Didn't Tom Wolfe once define a "cult" as a religion with fewer than 1 billion followers or 1 US Senator in its ranks?

newcenturion said...

Rhology

you can reach me at ttsm3@shaw.ca
I tried reaching you on your gmail no luck

newcenturion

Jerry Morningstar said...

I think Janet Reno [Remember Waco] once defined what a cult was - but most of us would qualify under her definition for believing in a literal return of Christ.

Ah - the wonderful cabinet of Bill

John H said...

Didn't Tom Wolfe once define a "cult" as a religion with fewer than 1 billion followers or 1 US Senator in its ranks?

ROFL

Seth McBee said...

this should be excellent...so what would they say about Barnabas and Paul in disagreement? Acts 15:39

Juanillo said...

What I find most interesting about rc apologist is the circularity in there arguments. For their authority they use the church for the church they use authority. Studying Cornelius Van Til he does the same thing. Uses circular reasoning. That's why so many times the rc apologist would say were saying the same thing you are! Your just ignorant of the more deeper fuller understanding of doctrine! Simply put, the starting point of rc apologetics is autonomous man. And that of the redeemed christian is God. But we see right through you devil !!

Tom R said...

One analogy I've used before goes like this... Presbyterians, Baptists, Lutherans, evangelical Anglicans, are all looking at the sun, which is just about directly overhead. The Presbyterians say "it's 11:55 am" but the Lutherans say "No, it's 12:07" and the Baptists are claiming it's 11.43.

Meanwhile, the Catholics are all taking their time from the Great Clock which has been running without interrruption for 1,700 years and which says the time is... 9 am. But they all agree. When the Great Clock strikes, and its little hand is pointing to 9, then it's 9 o'clock; and that must be 9 *PM*, because it's daylight (you seem, they don't *completely* ignore the sun overhead, whatever the Chick Tracts may claim. In fact they really like the sun, and they use its light to see the clock).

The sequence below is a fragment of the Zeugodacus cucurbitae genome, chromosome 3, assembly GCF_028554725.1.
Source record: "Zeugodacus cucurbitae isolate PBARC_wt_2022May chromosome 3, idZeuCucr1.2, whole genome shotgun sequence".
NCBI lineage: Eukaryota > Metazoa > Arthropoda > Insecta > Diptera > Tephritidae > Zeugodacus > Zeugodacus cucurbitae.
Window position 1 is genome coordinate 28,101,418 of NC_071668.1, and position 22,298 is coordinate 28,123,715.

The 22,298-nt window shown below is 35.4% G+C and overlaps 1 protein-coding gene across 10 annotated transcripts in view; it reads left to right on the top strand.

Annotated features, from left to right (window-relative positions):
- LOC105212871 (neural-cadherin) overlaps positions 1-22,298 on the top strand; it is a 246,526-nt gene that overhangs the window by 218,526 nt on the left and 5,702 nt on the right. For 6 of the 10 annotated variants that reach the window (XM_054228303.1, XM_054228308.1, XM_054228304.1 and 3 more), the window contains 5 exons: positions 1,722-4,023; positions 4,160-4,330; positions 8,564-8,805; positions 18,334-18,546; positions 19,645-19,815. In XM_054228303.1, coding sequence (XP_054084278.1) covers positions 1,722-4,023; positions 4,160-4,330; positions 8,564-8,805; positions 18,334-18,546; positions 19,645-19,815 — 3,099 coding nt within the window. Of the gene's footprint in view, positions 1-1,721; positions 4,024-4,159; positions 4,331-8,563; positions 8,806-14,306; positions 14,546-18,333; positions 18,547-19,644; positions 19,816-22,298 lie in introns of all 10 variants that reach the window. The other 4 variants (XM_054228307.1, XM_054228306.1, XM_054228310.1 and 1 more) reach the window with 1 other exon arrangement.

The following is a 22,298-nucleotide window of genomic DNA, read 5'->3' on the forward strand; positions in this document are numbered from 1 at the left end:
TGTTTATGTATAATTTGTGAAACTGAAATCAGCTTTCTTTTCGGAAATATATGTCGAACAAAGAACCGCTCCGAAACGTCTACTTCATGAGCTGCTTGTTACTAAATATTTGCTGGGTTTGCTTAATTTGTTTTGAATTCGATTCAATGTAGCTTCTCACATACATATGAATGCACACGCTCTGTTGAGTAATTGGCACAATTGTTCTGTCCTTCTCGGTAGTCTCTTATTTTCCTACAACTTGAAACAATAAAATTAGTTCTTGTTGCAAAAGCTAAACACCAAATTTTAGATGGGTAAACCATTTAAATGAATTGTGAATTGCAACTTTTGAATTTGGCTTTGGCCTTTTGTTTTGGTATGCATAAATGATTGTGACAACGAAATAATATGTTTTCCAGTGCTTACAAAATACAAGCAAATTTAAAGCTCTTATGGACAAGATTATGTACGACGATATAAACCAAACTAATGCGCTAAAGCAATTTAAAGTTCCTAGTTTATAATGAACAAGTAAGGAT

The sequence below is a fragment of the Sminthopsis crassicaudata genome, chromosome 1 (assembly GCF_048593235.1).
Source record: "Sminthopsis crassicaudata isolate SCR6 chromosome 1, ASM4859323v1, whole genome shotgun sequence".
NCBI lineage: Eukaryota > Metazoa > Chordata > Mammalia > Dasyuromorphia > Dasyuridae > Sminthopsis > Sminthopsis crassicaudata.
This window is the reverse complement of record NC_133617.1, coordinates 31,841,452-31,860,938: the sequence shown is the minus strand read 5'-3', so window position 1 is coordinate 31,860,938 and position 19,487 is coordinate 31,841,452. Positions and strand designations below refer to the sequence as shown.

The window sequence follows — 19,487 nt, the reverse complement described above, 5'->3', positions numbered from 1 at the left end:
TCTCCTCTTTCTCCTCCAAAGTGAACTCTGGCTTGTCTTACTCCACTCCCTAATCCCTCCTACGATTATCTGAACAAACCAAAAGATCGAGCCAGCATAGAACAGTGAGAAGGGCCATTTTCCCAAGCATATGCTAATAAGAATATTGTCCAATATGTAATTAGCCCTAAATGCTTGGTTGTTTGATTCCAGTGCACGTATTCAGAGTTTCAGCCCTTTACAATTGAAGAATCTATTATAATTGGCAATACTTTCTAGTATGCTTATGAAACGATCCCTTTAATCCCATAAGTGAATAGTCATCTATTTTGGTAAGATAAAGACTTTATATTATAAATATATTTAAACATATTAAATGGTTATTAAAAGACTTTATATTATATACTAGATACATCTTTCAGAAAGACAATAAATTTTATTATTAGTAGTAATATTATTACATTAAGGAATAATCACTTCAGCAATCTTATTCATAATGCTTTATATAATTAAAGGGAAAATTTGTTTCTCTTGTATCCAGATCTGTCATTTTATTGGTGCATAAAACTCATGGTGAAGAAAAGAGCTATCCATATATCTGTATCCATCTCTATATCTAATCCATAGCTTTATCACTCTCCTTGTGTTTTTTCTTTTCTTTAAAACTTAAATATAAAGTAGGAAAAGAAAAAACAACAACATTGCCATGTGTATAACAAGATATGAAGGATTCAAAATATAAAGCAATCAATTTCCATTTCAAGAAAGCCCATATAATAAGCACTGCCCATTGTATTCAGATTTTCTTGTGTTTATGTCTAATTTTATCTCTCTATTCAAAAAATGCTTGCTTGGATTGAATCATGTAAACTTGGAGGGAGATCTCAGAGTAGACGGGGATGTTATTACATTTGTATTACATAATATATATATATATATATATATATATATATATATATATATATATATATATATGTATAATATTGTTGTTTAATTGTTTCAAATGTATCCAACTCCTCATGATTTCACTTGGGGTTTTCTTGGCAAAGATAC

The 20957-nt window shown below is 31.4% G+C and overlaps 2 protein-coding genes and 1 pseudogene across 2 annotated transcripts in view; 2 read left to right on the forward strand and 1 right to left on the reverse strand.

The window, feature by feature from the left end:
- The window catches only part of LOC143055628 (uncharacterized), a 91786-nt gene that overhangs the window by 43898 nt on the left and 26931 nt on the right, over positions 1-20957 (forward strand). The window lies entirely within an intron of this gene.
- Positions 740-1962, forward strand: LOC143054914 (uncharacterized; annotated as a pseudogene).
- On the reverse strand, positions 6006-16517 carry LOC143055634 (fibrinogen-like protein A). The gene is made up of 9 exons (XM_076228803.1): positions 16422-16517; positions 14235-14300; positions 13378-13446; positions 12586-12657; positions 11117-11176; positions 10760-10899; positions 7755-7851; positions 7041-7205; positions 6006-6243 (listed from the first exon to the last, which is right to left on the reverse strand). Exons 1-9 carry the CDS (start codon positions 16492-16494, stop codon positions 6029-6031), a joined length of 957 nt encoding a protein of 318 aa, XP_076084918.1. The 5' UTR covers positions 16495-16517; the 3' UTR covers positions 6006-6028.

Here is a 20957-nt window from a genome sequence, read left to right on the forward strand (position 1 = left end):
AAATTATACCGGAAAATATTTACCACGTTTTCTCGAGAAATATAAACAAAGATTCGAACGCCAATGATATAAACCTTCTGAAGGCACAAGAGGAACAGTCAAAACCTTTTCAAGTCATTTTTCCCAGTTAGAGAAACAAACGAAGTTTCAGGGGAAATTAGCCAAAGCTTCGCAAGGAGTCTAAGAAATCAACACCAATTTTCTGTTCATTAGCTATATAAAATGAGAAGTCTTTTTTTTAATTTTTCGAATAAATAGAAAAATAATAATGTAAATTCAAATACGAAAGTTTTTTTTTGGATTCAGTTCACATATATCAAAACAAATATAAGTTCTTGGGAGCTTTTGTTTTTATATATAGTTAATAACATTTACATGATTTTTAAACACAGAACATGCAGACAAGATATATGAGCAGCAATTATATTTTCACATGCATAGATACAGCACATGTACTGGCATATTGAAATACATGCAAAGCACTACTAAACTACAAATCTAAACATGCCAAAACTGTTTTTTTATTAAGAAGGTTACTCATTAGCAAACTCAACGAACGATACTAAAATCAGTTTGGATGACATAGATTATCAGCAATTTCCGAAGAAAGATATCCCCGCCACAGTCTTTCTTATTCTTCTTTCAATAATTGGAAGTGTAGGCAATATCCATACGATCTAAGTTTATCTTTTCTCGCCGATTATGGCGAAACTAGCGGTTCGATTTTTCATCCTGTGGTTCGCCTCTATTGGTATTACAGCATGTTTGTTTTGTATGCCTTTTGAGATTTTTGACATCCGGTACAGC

"That clock needs to be re-set," say the Presbyterians, Baptists, Lutherans, and evangelical Anglicans to the Catholics. "It's clearly wrong."

"But Jesus Himself said that 'The role of a clock is to tell the correct time'," the Catholics reply. "That means this clock *can't* be wrong, at least not when it strikes the hours. Besides, you people disagree on exactly what time it is. How can your sola Solis principle possibly be true?"

"But you Catholics disagree too. Only just this morning, Dr Scott Strongstaples was arguing with Prof Marion de Vauchon over whether it was ten minutes or twelve minutes since the Great Clock last sounded the hour."

After a pause, the Catholics reply: "1,700 years. When was *your* denomination founded?"

Tom R said...

Oops, the Catholics are saying "it's 9 AM", not PM. I don't think they're in quite that much eternal darkness.

Should add that, although the Presbyterians, Baptists, Lutherans and evangelical Anglicans disagree on exactly what the time is, eventually they agree to start their scheduled 12 noon meeting anyway and just get on with it.

Jonathan G. said...

I'm just now reading this entry, me sloooowww.

Down here in Texas and much of the SE United States, we have a group known as the NICOC (non-instrumental/non-institutional church of Christ). They, like the Catholicism they so often deride (as well as denominationalism in general), believe organizational unity is part and parcel of the unity Christ prayed for. They share a common lineage with the Restoration Movement of the late 19th and early 20th century and are like bulldogs when it comes to tradition, many viewing the "denominational world" as they like to call it, as lost and/or in rebellion.

You guys have any run ins with such folk?

Tom R said...

Google's quote of the day for 22 Feb '07:

"A cult is a religion with no political power."

- Tom Wolfe, US author & journalist (1931 - )

At http://www.quotationspage.com/quote/1420.html

I prefer the embellished version, but Wolfe has the primitive [sic] originality of the idea.

Daniel said...

Howdy, ya'll!

Re: a working definition for cult, sci-fi author Orson Scott Card, in Hey, Who Are You Calling a Cult? posits his views on components of cults; he expands on these points:

Charismatic Founder
Exploitation
Automatons
Withdrawal and Isolation

What do you think?